Cats have limber bodies, so much so they can squeeze through the smallest of gaps. They can also arch their back in ways that seem impossible, but have you ever wondered why cats arch their backs? Is there a particular reason for the behavior?
Cats arch their backs for various reasons and you need to put it into context with the rest of your cat’s body language to work out what your cat is trying to tell you. In this post, we’ll list the five common reasons for the behavior so that the next time you see your cat arch his back, you’ll know why.
The 5 Possible Reasons Why Your Cat Arch Their Back
1. Your Cat Is Frightened/Threatened
A common Halloween decoration is that of a black cat arching his back while hissing or growling. The hair is standing straight up, and the cat looks angry. A cat will make this pose if he is frightened to try and make himself look bigger. However, this “fear aggression” pose allows the threat to know that the frightened cat is afraid but will defend himself if need be. Hissing, growling, spitting, and showing teeth often accompany this type of pose.
2. Your Cat Is Stretching
You may notice your cat arching his back after a long nap. A cat’s back is very flexible, allowing him to stretch out the muscles in a way we humans wish we could mimic. Stretching allows for good blood flow and circulation—everyone loves a good stretch, and cats are no different!
3. Your Cat Is Angry
You may see your cat arch his back when other pets approach him in the home. When this happens, he is telling the other pet to back off before he gets pounced on. If your cat is angry, he may hiss, growl, and show his teeth to drive the point home. In the event your cat is angry, don’t provoke him—let him cool down before approaching, or else you may feel the wrath of his claws!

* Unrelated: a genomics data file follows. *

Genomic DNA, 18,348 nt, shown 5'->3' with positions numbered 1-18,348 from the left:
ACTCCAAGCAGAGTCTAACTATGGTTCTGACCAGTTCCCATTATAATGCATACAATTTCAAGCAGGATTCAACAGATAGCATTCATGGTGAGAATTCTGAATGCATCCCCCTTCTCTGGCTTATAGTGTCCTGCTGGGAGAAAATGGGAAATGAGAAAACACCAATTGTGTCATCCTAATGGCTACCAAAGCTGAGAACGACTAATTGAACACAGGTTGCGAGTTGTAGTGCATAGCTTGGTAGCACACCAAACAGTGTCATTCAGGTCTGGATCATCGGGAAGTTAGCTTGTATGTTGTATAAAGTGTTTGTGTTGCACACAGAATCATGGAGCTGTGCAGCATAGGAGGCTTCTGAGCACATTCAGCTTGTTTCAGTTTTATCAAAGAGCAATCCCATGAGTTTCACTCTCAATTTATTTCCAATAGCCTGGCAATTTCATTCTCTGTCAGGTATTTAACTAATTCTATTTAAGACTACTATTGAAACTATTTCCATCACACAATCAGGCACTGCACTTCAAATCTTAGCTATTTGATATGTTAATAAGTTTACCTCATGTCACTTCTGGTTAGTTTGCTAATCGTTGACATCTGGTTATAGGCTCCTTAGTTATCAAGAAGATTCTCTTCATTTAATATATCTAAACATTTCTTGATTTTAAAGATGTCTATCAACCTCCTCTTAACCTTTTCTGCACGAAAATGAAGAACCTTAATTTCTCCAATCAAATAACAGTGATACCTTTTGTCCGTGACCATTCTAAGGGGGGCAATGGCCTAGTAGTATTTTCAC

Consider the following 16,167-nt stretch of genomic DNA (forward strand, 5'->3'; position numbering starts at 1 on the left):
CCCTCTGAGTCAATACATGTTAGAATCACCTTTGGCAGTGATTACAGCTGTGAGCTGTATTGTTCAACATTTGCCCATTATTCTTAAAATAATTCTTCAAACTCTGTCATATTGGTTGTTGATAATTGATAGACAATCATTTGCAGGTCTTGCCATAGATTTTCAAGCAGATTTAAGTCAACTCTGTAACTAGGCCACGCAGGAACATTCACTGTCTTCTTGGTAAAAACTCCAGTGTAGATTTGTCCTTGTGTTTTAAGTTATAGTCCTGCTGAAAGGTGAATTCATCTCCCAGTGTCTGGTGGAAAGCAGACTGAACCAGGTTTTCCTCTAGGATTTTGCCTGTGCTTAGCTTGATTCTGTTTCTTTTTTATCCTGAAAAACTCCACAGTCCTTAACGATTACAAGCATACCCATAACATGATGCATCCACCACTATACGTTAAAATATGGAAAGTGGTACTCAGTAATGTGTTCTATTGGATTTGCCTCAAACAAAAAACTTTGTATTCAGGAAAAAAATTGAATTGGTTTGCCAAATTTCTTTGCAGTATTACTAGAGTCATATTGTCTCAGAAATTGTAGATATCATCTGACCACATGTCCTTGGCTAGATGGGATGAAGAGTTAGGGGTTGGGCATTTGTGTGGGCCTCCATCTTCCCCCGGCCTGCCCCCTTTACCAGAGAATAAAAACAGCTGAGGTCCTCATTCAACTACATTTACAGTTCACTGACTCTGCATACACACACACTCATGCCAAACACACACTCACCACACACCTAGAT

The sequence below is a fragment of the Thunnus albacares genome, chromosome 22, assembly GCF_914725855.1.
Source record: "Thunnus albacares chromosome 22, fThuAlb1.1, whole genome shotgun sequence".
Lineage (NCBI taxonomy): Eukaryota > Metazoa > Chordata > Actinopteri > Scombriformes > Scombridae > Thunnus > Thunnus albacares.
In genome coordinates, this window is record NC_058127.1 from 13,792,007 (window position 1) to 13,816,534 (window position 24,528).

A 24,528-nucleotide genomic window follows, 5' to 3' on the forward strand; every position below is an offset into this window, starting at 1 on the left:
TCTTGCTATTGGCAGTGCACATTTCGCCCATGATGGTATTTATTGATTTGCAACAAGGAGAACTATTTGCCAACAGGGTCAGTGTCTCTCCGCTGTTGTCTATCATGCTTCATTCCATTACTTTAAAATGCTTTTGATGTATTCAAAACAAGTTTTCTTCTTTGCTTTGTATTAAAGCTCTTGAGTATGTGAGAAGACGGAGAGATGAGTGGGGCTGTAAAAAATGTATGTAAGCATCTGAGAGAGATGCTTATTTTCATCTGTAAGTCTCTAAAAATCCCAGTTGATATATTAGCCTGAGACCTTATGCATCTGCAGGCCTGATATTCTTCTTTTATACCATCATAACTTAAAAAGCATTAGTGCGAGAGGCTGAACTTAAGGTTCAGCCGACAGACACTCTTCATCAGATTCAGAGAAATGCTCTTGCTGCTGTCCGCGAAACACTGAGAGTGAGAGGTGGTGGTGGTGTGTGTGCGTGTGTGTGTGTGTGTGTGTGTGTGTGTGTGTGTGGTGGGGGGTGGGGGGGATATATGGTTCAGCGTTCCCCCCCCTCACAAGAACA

4. Your Cat Wants to Play
Cats want to play on their own terms, and when your cat is ready for some playtime, he may arch his back as an invitation to play. Sometimes, a cat may side-step or jump sideways while playing with his favorite toy, and most times, the back will be arched—this behavior is more common in kittens, but adults may do this as well.
5. Your Cat Is Happy
While your cat may seem aloof most of the time, they may arch their back to show their happiness when being petted. If their arched back is also accompanied by purring, headbutting and rubbing around you, it’s usually a sign that they are enjoying the fuss!
All cat owners have seen their cats arch their backs, and many may have never known why. We hope this post gives you insight into why cats do this and contort their body in this strange way. It’s important to look at your cat’s other body language signals, and what else is going on around them, to work out what your cat is communicating to you. Remember that if you feel your cat is angry or frightened, allow them to cool off before approaching.
Featured Image Credit: Brenda Carson, Shutterstock